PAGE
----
Eye For Film >> Movies >> Alien Vs Predator (2004) Film Review
Even though this crossover franchise has existed for more than 10 years, through many different forms of media - arcade game, comicbook, video games, card game, toys, multiple web sites - Twentieth Century Fox still manages to screw up the film in every conceivable way.
First of all, they hired long time hack Paul Anderson to direct. This is a man who seems to be going from rookie director to "has been" without ever knowing fame. He's churned out more duds than a Lada factory and constantly blames the poor end results on studio interference.
Paul, that excuse is becoming very old, very fast.
The dude turned down Resident Evil: Apocalypse and Mortal Kombat 3 to direct this. I'm really wishing he hadn't. Then we could have had someone worthy helming this project. Having Anderson direct AVP is like losing your virginity to a five dollar hooker. It should be something special, but ends up being something you'd rather forget.
Second of all, they make it a kiddie's movie, with sanitised violence and cuddly Predators. What the?!?! Come on! The Predator is so hard he's allowed to wear a fishnet body stocking and still be tough. How many Rambos, Bonds and superheroes can say that about themselves?
With these two utterly fatal flaws, the AVP movie plays like a live action version of an AVP Saturday morning animated show from the Eighties. Fans across the world will be disappointed. Intelligent folk, like the Gator, can only be thankful that the success of this film will probably result in an Alien 5 or Predator 3.
Anderson and Co go about breaking as many franchise rules as they can. Remember how the Predators are drawn to earth in areas of extreme heat and conflict? Like the guerrilla warfare in the South American jungle, or bullet-riddled streets of heatwave L.A? Well, who the hell would have known they'd go to bloody Antarctica for a hunt with the aliens. A dumb, ignorant idea. And why, oh why, are the aliens born within mere minutes of the hosts being impregnated? Why do they grow to full size so quick? Why does one Predator choose to kill a human without honour?
So get this, the pyramids were designed by Predators and built by humans. Many, many, MANY moons ago, they worked together to build a comfortable civilisation. In return, all the Preds wanted was a couple of human sacrifices (hosts for aliens). A fascinating addition to the mythology, indeed!
If only it were in more capable hands. And the way this narrative manifests itself within the film is direct plagiarism of a key scene in H P Lovecraft's At The Mountains Of Madness. And with all the rip offs and homages, there are still many plot holes scattered around. Far too often the audience is left to think up explanations for themselves.
It does do a good job of tying both franchises together, coming after Predator 2, but before Alien. I was annoyed at no mention, however slight, of Dutch, or Lieutenant Harrigan. Surely, after the last rampage in LA, the Predator would have been something of an urban legend.
The story begins with a Weyland/Yutani satellite picking up a heat bloom on a remote island in Antarctica. Thermal scanning indicates a pyramid 2000 feet under the ice that pre-dates any known civilisation. Charles Bishop Weyland (that's Lance Henrikson, folks) assembles a team of scientists and mercenaries to discover said pyramid before anyone else. And in doing so they unwittingly walk right into a battleground. Or, at least, they should have. I swear, there must have been about two minutes of actual fighting between the creatures - none of it exciting or, strangely, relevant to the scene. The title ends up being, mostly, a lie.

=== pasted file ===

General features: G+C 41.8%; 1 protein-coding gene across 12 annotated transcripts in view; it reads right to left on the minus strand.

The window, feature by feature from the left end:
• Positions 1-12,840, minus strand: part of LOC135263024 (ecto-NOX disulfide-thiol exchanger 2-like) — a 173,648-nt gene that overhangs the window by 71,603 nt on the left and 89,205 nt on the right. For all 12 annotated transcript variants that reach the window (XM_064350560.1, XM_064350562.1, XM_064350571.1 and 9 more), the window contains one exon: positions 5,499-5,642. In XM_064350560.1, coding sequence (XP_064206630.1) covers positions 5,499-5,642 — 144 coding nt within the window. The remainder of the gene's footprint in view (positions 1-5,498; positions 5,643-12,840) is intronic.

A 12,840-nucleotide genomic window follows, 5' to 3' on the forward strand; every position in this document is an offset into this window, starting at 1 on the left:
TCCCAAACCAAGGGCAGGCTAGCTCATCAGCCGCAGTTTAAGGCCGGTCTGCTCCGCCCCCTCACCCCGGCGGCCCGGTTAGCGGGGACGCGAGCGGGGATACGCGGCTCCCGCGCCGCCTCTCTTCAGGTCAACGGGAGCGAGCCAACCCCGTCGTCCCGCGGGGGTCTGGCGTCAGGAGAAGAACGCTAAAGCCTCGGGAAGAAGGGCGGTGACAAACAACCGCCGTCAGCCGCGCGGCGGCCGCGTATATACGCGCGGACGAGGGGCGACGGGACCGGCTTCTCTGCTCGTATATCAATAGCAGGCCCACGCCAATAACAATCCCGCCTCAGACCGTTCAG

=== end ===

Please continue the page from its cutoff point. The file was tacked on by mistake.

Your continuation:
But less of what is bad and more of what is good. For a hack director, Anderson still manages to milk as much atmosphere from his elaborate sets as possible. The whaling station and Predator ships are very, very cool indeed. And for a film with long periods of quiet, with no dialogue, a strong sense of visual storytelling is absolutely necessary. This is where Anderson's meagre talent pays off best. It's when dunderheaded characters open their stupid mouths and talk crap that the film fails most.
Both Alien and Predator movies have one key thing in common, a constant, almost oppressive, sense of dread. This is the main thing AVP lacks. It does make up for it by having enough mystery and discovery. The characters just don't know they are in trouble until they're dead. It feels more like a Friday The 13th picture, with a lumbering, clumsy, cumbersome Predator instead of a Jason. And how friggin' incompetent are they at killing these aliens, anyway? You thought the colonial marines were bad?
However tedious and childish the film is, I'm all for more of the Alien and Predator. Anything that gives us insight into the creatures' history is fine by me. Here we get a left-handed Pred. Wow! In fact, the Predator can stand there reading the Bible for a couple of hours and I'd like it. But when so many years and incarnations of this crossover have come and gone, you know you've been screwed when the studio churns out a castrated, family-friendly movie like this, hoping to cash in on the appeal of the video games (never a good inspiration for a film) rather than a proper grown-up movie that honours both franchises with an orgy of heavy duty gore and violence.
Even after the release of AVP, REAL fans of the series will have to turn back to the comic books to get their kicks and hope that when the inevitable sequel comes out, Anderson is not in the director's chair.Reviewed on: 23 Oct 2004